As a region that has been gripped by more conflict than any other for more than half a century, the Middle East today faces unprecedented challenges, the International Monetary Fund said Friday in a new report.
Unrest in countries such as Iraq, Libya, Syria, and Yemen has erased "development gains for a whole generation," causing deep recessions, high inflation, and damaged institutions. This is not to mention the loss of life, the emigration of skilled workers, and damage to physical infrastructure.
To quantify the economic costs of conflict, the IMF analyzed the economies of 179 countries since 1970, and released its findings on Friday, ahead of a high-level UN summit next week on refugees and migrants.
Syria’s output, for example, now is estimated to be less than half that of its pre-conflict levels in 2010. Inflation had surged by almost 300 percent there as of May 2015, reports the IMF. Yemen’s GDP declined by up to 35 percent last year alone. Libya's fell nearly the same in 2014, in part because of a steep decline in oil prices.
“We estimate that even with a relatively high annual growth rate of 4.5 percent, it would take Syria more than 20 years just to rebound to its 2010 pre-conflict GDP level,” writes Christine Lagarde, the managing director of the IMF, in a blog post.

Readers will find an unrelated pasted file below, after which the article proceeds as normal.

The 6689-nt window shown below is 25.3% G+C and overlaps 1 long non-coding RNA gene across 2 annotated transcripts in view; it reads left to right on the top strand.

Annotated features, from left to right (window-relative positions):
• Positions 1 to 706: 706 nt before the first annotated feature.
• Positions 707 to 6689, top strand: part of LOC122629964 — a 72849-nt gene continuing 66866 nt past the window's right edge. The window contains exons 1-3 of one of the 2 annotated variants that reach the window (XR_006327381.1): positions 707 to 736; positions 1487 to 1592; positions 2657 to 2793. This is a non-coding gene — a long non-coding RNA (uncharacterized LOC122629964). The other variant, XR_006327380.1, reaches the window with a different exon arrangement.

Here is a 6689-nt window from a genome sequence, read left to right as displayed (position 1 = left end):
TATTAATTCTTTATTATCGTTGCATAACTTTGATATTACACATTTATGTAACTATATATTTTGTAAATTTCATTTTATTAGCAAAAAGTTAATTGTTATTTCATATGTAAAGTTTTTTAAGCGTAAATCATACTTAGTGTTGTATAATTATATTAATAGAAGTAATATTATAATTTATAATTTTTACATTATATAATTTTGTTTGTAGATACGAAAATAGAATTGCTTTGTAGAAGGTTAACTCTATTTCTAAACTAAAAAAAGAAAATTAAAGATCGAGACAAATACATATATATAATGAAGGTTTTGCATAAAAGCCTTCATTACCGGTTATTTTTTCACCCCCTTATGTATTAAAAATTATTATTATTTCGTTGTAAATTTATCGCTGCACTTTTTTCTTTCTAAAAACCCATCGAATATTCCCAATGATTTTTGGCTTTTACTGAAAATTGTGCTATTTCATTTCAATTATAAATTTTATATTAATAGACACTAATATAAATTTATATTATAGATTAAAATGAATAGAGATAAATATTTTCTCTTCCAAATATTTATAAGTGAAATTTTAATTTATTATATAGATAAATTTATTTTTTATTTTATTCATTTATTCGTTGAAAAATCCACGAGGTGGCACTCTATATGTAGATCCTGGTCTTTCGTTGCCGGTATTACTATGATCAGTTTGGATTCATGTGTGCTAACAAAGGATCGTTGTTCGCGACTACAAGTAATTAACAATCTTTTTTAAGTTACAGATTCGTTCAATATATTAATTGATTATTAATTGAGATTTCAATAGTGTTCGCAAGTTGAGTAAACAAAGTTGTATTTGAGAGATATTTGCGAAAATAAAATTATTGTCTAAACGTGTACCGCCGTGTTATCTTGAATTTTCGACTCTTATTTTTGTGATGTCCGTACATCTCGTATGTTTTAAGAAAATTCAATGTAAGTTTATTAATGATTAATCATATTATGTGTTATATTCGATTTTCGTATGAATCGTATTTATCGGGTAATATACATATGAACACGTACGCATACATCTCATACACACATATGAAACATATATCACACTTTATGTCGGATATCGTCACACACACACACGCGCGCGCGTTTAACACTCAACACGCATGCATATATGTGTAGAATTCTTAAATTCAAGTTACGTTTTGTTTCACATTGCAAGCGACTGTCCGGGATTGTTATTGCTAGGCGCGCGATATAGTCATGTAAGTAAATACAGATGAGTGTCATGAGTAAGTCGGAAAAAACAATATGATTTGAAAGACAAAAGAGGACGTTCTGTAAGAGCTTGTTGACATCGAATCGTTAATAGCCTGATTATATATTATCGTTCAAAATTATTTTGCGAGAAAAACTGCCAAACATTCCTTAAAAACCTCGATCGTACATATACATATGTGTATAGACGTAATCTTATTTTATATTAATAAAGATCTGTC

To help rebuild the region, the IMF warns, the world will need to scale up development aid in the form of grants and concessional loans. The $11 billion that has already been pledged by countries for Syria and the region through 2020 "would not be enough given the magnitude of the crisis," wrote Ms. Lagarde.
The IMF reports that 20 million people are displaced, and 10 million more are refugees – “a scale not seen since the end of World War II.”
“The immense humanitarian costs that these conflicts inflict are difficult to grasp,” writes Lagarde.
The implications are not just devastating to the countries facing armed conflicts, but also to the growth of neighboring countries and to those taking in millions of refugees.
The influx of refugees from Syria and Yemen to Europe has had only a small economic impact and some positive effects, according to the IMF. That’s in large contrast to what’s happening in the Middle East and North African host countries.
Migrants competing for informal employment in Lebanon, for example, have pushed down wages and put more strain on already tight public services there, such as health care and education. Though half of Syrian refugee children have been able to enter Lebanon's public education system, they've expanded classroom sizes, which, “combined with inadequate teacher training – has reduced overall education quality,” the IMF says.
This report includes material from Reuters and the Associated Press.